Tim Holland, CFA, Senior Vice President, Global Investment Strategist
A hallmark of the Great Recession was a decline in the prime age labor force participation rate from 83% to 80%, see the chart below. While a three-point drop might not seem significant, it reflects millions of Americans walking away from the economy, giving up on ever finding gainful employment. The economic and societal consequences of that dynamic were staggering.
Fortunately, over the past few years our long-lived economic expansion managed to produce both a level of demand for labor and gains in wages – north of 3% – significant enough to pull millions of Americans back into the workforce. Said differently, millions of Americans have been welcomed back to the economy, which is reflected in a rebound in the labor force participation rate to north of 82%. And while that is great and welcomed news for those Americans and their families, a tightening labor market and rising wages also pose risks to the markets and economy. To better appreciate this seemingly counterintuitive point, we have to remember that significant slack in the labor market post the Great Recession helped keep a lid on both interest rates and inflation, which was bullish for risk assets and supportive of economic growth. The risk now is that as the job market continues to tighten and wages continue to rise, the Federal Reserve will be forced to raise interest rates further, and in doing so will make the cost of capital too expensive, choking off corporate and consumer spending, ultimately putting the economy into a recession and stocks into a bear market.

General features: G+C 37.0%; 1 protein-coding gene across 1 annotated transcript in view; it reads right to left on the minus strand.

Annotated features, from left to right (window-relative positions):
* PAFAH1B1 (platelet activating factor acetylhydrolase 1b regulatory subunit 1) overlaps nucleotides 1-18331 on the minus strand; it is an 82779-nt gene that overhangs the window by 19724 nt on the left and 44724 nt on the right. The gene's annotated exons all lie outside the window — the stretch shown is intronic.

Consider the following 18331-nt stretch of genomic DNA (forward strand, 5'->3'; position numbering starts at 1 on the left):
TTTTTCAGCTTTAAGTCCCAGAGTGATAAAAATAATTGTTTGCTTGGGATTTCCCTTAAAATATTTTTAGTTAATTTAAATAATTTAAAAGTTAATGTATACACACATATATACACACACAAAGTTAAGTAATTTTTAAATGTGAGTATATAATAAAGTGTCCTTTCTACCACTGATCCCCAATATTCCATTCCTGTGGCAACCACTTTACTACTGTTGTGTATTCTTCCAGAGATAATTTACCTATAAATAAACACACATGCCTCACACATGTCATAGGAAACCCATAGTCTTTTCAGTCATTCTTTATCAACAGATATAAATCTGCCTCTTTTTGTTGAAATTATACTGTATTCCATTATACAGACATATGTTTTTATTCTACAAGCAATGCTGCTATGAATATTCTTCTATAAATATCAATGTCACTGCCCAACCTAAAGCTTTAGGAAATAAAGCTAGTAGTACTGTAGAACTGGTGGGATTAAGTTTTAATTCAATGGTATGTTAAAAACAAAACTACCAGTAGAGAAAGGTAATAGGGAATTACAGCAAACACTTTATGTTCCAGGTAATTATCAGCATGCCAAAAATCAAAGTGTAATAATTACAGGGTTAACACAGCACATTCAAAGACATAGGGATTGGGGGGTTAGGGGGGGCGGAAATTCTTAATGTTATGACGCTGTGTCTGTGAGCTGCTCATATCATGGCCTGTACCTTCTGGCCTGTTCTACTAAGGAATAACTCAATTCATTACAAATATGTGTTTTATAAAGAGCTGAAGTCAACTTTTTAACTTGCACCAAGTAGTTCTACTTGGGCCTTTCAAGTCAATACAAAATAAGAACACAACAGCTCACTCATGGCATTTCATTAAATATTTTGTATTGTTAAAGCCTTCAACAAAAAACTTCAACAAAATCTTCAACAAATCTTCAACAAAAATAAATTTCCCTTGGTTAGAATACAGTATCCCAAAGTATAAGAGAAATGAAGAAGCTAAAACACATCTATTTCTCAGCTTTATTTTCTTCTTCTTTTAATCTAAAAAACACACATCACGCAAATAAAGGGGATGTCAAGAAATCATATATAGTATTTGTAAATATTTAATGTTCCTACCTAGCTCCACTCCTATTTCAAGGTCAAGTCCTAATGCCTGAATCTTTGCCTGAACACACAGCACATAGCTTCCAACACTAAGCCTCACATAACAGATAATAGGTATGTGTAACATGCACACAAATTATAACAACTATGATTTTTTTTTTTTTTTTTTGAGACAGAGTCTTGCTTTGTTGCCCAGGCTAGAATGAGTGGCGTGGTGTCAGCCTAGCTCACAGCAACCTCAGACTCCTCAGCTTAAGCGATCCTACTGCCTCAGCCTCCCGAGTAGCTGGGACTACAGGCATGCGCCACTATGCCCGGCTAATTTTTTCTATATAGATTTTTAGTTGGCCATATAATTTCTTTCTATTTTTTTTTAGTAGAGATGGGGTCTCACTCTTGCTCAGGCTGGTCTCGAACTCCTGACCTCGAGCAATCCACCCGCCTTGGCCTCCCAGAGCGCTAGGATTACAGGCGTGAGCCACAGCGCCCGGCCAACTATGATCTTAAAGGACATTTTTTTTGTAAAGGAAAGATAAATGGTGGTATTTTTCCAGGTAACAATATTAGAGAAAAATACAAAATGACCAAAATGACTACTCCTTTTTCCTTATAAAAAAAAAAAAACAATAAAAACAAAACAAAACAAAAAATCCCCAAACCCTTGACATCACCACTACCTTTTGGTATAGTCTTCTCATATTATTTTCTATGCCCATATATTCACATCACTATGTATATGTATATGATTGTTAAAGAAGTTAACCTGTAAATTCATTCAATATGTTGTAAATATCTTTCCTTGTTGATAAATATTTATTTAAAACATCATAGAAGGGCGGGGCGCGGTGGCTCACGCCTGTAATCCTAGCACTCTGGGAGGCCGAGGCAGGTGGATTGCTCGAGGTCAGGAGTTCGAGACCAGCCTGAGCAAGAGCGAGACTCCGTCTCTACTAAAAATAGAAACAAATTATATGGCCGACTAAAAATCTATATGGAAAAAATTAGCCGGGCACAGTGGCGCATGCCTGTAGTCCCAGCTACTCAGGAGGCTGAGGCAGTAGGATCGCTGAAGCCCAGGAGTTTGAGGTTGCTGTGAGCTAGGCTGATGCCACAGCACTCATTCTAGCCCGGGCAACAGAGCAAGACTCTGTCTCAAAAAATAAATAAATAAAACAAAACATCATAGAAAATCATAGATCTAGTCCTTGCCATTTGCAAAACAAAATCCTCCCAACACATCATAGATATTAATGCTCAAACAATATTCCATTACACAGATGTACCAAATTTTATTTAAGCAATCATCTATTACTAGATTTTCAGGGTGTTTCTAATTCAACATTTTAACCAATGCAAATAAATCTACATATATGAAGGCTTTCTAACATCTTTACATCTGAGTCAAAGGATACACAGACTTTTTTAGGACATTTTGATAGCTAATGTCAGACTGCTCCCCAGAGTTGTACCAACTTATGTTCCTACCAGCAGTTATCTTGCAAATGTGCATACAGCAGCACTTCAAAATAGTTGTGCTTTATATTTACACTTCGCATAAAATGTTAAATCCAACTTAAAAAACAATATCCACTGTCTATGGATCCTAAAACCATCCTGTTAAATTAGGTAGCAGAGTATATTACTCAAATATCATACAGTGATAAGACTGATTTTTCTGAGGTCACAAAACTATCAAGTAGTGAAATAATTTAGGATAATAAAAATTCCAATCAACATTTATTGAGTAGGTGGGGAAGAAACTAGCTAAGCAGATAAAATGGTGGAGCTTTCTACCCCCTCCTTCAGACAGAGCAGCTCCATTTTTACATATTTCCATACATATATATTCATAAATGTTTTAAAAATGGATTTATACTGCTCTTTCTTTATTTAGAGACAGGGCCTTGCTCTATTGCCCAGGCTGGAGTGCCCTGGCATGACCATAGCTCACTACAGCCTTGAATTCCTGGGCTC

While we do think inflationary and interest rate risk is underappreciated by many market participants, we also continue to see enough capacity in the labor market that wage inflation and broader inflation shouldn’t become a real risk to the economy and markets until sometime in 2020, at the earliest.
The views expressed are those of Brinker Capital and are not intended as investment advice or recommendation. For informational purposes only. Brinker Capital, Inc., a registered investment advisor.
Chart source: US Bureau of Labor Statistics
Proposal Subject to Change
The U.S. Department of Labor (DOL) is proposing to change the minimum salary that administrative, computer, executive, professional, and "highly compensated" employees must receive in order to be exempt from overtime pay under federal law. Under the proposal:
- The minimum salary required for an administrative, computer, executive, or professional employee to be exempt would increase from $455 to $679 per week.
- The total annual compensation required for "highly compensated employees" to be exempt would increase from $100,000 per year (including at least $455 per week) to $147,414 per year (including at least $679 per week).
- Employers would be able to count certain bonus and incentive payments (including commissions) toward a portion of the salary level.
Though this proposal is still subject to change, the DOL currently anticipates changes to the salary levels to become effective in January 2020.© 2019 HR 360, Inc.
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